So where was the bottleneck? I ran across this Microsoft article about slow NFS performance when user name mapping wasn't set up, but it only seemed to apply to Windows 2003. Surely the patch me…

Google's public NTP servers?

I was struggling with finding a good set of low-ping NTP servers for use as upstream sources in the office. Using pool.ntp.org is great and all, but the rotating DNS entries aren't fabulous for Windows NTP clients (or really any NTP software except the reference ntpd implementation).

ntpd resolves a server hostname to an IP once at startup, and then sticks with that IP forever. Most other NTP clients honor DNS TTLs, and will follow the rotation of addresses returned by pool.ntp.org. This means Windows NTP client using the built-in Windows Time Service will actually be trying to sync to a moving set of target servers when pointed at a pool.ntp.org source. Fine for most client, but not great for servers trying to maintain stable timing for security and logging purposes.

I stumbled across this link referencing Google's ntp servers at hostname time[1-4].google.com. These servers support IPv4 and IPv6, and seem to be anycast just like Google's public DNS servers at 8.8.8.8. time…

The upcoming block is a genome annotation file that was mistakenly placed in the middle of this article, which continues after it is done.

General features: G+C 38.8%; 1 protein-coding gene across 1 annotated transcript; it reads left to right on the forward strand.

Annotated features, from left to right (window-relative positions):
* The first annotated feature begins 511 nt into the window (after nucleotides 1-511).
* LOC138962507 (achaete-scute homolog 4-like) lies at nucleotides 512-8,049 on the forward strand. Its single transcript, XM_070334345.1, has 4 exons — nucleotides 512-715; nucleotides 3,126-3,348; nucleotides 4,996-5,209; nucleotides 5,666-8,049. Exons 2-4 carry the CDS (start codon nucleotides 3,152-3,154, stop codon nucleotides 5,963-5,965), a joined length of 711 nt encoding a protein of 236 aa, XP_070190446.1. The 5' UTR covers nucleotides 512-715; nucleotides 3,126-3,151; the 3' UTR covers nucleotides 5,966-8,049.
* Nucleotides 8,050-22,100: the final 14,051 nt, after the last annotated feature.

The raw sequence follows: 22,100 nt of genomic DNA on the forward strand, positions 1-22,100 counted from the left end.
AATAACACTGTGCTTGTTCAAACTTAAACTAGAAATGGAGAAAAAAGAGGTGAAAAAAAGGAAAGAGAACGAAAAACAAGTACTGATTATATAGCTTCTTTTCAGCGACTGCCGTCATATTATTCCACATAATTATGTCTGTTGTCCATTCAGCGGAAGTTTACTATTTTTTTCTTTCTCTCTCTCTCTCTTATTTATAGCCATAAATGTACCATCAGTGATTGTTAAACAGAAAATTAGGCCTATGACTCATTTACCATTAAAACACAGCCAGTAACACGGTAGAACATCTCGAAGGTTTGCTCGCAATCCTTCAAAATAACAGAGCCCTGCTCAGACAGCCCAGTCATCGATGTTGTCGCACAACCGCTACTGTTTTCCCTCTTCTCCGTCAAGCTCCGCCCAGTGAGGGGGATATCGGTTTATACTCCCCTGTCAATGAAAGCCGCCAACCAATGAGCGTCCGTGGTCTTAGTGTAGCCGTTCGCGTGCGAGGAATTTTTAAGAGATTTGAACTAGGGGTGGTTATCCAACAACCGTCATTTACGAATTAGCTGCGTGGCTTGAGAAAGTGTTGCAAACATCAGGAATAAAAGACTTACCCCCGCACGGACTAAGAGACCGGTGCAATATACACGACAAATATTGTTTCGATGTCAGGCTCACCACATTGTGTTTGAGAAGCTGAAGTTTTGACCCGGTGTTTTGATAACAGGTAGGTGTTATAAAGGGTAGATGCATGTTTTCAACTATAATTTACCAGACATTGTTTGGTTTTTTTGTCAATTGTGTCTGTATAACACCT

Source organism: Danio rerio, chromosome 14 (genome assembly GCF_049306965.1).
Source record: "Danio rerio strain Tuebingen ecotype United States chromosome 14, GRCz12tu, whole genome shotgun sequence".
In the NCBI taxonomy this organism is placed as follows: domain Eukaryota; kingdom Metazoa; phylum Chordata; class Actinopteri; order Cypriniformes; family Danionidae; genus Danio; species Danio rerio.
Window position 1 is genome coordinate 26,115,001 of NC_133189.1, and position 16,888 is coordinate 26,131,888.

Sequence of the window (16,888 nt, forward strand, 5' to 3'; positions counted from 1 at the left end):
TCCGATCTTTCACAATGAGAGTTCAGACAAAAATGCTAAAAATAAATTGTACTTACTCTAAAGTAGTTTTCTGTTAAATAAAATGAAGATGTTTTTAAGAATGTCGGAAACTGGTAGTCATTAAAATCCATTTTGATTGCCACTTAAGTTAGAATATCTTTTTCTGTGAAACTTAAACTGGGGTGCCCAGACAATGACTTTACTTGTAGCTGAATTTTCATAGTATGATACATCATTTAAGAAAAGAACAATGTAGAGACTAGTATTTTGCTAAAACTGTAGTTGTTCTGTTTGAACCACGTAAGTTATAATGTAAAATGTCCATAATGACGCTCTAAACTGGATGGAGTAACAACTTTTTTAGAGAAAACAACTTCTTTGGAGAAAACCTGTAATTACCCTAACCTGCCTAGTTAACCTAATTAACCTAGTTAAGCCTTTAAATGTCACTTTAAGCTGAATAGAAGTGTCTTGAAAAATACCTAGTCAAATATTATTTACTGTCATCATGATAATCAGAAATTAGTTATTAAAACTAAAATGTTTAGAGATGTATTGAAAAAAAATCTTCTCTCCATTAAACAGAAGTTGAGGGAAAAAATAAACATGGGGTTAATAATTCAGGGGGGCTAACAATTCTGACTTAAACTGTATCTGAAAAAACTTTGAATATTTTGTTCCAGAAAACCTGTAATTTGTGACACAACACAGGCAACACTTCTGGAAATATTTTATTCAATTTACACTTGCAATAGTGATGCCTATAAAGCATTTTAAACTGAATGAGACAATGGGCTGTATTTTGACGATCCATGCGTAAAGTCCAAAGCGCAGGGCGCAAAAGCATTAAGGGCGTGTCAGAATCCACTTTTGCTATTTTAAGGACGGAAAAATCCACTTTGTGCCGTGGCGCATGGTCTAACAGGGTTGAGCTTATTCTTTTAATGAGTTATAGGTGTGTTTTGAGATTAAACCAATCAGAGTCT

Presets versus quality in x264 encoding

I'm scoping a project that will require re-encoding a large training video library into HTML5 and Flash-compatible formats. As of today, this means using H.264-based video for best compatability and quality (although WebM might become an option in a year or two).
The open source x264 is widely considered the state of the art in H.264 encoders. Given the large amount of source video we need to convert as part of the project, finding the optimal trade-off between encoding speed and quality with x264-based encoders (x264 itself, FFmpeg, MEencoder, HandBrake, etc.) is important.
So I created a 720p video comprised of several popular video test sequences concatenated together. All of these sequences are from lossless original sources, so we are not re-compressing the artifacts of another video codec. The sequences are designed to torture video codecs: scenes include splashing water, flames, slow pans, detailed backgrounds and fast motion. I did several two-pass 2500 kbps encodings using …